By the Numbers: Gear Ratio Determination and Speed Calculations for Your Boat
Bass boaters and other high performance enthusiasts are always looking to obtain the maximum performance out of their rigs. Whether trying new props, changing the boat and motor set-up, or by re-distributing the load, a go-fast boater is forever reaching for that last mile-per-hour of speed.
Outboard motor gearcases come in all styles, sizes, and ratios depending on the motor’s attainable speed, horsepower, and type of usage. It is important for the savvy boat owner to know the gear ratio of his motor’s lower unit for propeller speed and efficiency calculations. The following article illustrates a simple procedure to determine the gear ratio of popular Johnson and Evinrude gearcases.
For safety purposes, it is recommended that you first disconnect the battery and remove the ignition key to avoid accidental starting which could result in damage or injury. Remove the sparkplugs, noting their condition and checking the gap on them if they have been in use for a while. On E-TEC and DI ( FICHT ) outboards, record the cylinder number location of each sparkplug to be certain that every one is reinstalled in the exact same hole from which it was removed. The positioning of the electrode gap is important to the proper operation of these high-tech low-emission outboards.
Have someone rotate the propeller while you shift the motor carefully into forward gear. Place a piece of masking tape on one of the blades and make a line on it with a Magic Marker. Turn the prop slightly counterclockwise until it stops to remove any normal free play inside the gearcase. Now slowly rotate the flywheel clockwise (while looking down at it) until the mark on the blade reaches the 12:00 position and is centered underneath the anti-ventilation plate and trim tab as illustrated in this first image.
NOTE: Do not turn the flywheel counter-clockwise as that could damage the water pump impeller.
Mark the flywheel for reference and rotate it EXACTLY three turns clockwise and observe the propeller-blade mark position. Compare the location with the subsequent images to determine the engine’s gear ratio and the number of teeth on the lower-unit’s pinion and driven gears.
If the mark ends up at about the 3:30 position, the gear ratio is 2.25:1 or .44 with 12-27 gears.
If the line indicates a 6:00 position, the gearcase has a .5 ratio or 2:1 with 13-26 gears.
A 1.85 or 1.86 ratio will place the mark close to the 7:00 position signifying 13-24 or 14-26 gears respectively . The “O,” “L,” and “L2” style gearcases have a 1.85 ratio (13-24) while the “M” or “M2” (magnum) lower-units contain 14-26 gears resulting in a 1.86 ratio.
The high-ratio “L2″gearcase ( 2008-2010 ) displays the line at the 9:00 position signifying that it is a 1.71 ratio or .58 with a 14 tooth pinion and a 24 tooth driven gear.
If the gear ratio is known it is easy to calculate a theoretical top speed along with propeller efficiency if the actual boat speed has been measured accurately.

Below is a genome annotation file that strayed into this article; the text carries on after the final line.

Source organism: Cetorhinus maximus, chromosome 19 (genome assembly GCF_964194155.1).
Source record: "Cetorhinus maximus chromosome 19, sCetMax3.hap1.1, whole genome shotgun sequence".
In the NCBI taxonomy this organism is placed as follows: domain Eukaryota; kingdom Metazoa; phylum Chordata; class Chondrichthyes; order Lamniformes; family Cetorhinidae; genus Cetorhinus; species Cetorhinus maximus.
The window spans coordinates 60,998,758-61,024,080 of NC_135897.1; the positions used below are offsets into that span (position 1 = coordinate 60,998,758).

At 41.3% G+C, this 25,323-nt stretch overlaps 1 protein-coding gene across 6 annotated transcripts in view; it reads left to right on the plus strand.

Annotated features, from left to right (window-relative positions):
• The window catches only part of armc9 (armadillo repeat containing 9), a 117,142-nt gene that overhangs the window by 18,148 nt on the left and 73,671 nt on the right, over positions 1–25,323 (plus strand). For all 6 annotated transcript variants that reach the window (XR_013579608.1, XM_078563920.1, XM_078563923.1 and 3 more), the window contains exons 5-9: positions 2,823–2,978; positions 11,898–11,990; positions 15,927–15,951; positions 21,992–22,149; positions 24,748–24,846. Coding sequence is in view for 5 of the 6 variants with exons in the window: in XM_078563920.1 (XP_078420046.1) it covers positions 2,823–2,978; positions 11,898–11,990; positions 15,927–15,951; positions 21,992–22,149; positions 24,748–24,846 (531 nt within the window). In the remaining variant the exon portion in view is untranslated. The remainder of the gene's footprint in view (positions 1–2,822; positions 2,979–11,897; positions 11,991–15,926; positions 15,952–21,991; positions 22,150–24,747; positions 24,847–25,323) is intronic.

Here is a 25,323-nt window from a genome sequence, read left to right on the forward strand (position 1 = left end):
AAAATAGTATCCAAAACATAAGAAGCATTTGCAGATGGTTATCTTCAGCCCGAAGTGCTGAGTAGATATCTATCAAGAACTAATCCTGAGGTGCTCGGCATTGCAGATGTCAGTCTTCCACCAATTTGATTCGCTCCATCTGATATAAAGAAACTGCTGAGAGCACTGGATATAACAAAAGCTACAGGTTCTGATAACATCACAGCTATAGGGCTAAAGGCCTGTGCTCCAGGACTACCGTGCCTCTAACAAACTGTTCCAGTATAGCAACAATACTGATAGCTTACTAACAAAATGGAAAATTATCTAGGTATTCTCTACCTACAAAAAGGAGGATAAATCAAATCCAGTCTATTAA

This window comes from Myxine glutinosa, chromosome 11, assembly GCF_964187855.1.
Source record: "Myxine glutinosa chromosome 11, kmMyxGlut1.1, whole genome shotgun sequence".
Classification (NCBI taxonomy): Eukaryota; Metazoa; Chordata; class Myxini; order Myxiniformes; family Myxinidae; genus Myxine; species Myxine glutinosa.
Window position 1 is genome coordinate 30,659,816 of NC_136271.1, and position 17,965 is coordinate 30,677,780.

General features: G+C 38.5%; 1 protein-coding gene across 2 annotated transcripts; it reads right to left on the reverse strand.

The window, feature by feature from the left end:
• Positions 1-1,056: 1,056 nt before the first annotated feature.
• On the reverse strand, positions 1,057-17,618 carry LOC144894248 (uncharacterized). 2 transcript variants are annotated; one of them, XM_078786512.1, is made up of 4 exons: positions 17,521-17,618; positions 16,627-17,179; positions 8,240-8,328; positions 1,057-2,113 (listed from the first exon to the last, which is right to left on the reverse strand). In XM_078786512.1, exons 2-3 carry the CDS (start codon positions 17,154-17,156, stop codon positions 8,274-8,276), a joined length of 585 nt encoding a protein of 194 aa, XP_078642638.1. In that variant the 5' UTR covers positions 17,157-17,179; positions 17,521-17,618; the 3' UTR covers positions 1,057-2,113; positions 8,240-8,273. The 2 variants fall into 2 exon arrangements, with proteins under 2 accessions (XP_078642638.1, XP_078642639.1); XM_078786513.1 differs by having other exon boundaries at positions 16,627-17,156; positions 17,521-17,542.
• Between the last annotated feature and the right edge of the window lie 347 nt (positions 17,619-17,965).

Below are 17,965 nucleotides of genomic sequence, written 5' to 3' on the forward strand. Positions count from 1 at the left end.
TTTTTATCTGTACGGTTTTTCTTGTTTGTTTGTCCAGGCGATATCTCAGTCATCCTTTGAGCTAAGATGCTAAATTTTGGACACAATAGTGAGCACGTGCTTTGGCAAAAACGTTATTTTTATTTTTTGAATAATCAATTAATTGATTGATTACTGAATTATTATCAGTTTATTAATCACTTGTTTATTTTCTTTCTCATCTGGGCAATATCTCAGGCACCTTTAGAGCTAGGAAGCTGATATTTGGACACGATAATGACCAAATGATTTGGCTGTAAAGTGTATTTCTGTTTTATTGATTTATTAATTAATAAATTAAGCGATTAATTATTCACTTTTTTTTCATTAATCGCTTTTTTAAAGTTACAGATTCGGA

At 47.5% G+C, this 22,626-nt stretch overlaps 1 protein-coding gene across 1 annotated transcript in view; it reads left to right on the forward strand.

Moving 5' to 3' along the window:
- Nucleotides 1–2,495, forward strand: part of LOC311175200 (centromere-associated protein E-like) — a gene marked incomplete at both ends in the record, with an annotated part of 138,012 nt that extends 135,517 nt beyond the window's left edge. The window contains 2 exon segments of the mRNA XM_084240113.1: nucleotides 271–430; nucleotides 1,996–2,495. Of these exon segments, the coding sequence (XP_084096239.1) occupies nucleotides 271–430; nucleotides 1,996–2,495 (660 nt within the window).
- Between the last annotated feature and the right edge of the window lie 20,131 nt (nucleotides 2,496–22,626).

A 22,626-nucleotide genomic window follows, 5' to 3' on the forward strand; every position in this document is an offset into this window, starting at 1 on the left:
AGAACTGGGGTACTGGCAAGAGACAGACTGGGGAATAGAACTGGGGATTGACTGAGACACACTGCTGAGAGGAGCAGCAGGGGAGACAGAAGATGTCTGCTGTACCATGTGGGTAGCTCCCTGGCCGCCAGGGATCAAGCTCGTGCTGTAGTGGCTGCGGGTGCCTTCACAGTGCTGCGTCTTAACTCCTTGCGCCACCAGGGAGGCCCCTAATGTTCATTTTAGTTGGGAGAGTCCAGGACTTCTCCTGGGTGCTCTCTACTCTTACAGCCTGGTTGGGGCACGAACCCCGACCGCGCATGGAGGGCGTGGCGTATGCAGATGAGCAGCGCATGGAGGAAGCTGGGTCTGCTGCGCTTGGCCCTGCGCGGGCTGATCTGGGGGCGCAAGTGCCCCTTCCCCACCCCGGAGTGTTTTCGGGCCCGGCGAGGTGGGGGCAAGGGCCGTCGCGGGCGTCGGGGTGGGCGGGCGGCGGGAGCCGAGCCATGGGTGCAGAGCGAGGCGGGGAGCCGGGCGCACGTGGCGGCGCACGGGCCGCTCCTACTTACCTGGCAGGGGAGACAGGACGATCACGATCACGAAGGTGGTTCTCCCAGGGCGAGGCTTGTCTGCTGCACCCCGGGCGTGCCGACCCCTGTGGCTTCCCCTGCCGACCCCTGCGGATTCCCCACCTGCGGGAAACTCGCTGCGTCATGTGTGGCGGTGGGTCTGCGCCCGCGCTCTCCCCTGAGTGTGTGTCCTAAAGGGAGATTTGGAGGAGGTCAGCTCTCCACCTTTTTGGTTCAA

The formula for top speed takes into account the rpm of the propeller itself which is the engine rpm divided by the gear ratio, and then multiplying the answer with the pitch of the propeller in inches divided by 1056. Converting miles per hour into inches per minute results in the number 1056 used in the formula.
SPEED = [ENGINE RPM ÷ GEAR RATIO] X [PROP PITCH ÷ 1056]
On an a boat and motor with a 1.85 gearcase ratio, a 17″ pitch propeller, and the engine turning 5600 rpm, calculating the theoretical speed is easy.
5600 rpm ÷ 1.85 = 3027.027 — [ENGINE RPM ÷ GEAR RATIO]
17″ ÷ 1056 = .016 — [PROP PITCH ÷ 1056]
Theoretical top speed — 3072.027 X .016 = 48.432 or 48.4 mph rounded off
If we have the actual speed of this boat, we can calculate propeller efficiency which is expressed in percentage of slippage. The less slip, the more efficient the propeller is for obtaining the highest speed and best fuel economy.
If the GPS measured top speed is 44.2 mph, divide that by the 48.4 mph theoretical speed and subtract that answer from 1.0 then multiply it by 100 to determine the percentage of slip.
44.5 mph ÷ 48.4 mph= .92 subtracted from 1.0 = .08 X 100% = 8% slip
An 8% slip designates an efficient prop. Many recreational propellers generate around 10% slip at full speed while high-performance propellers on very fast boats are closer to 6 or 7%.
For the mathematically challenged there are a number of programs to make these calculations easy. Just type “boat propeller calculator” into an online search engine and download your program of choice. One popular calculator may be found at http://www.rbbi.com/folders/prop/propcalc.htm .
By knowing your engine’s gear ratio and performing a few calculations it is simple to figure out the efficiency of your propeller. Compare several props this way to determine which is best for your application. To help choose a good all-around efficient prop, run the numbers at both full speed and at your cruising speed as some propellers are great for top end but are not very efficient at normal speeds.
We hope this information helps you become a more informed boater and assists you in obtaining the best overall performance from your boat and motor. Safe Boating!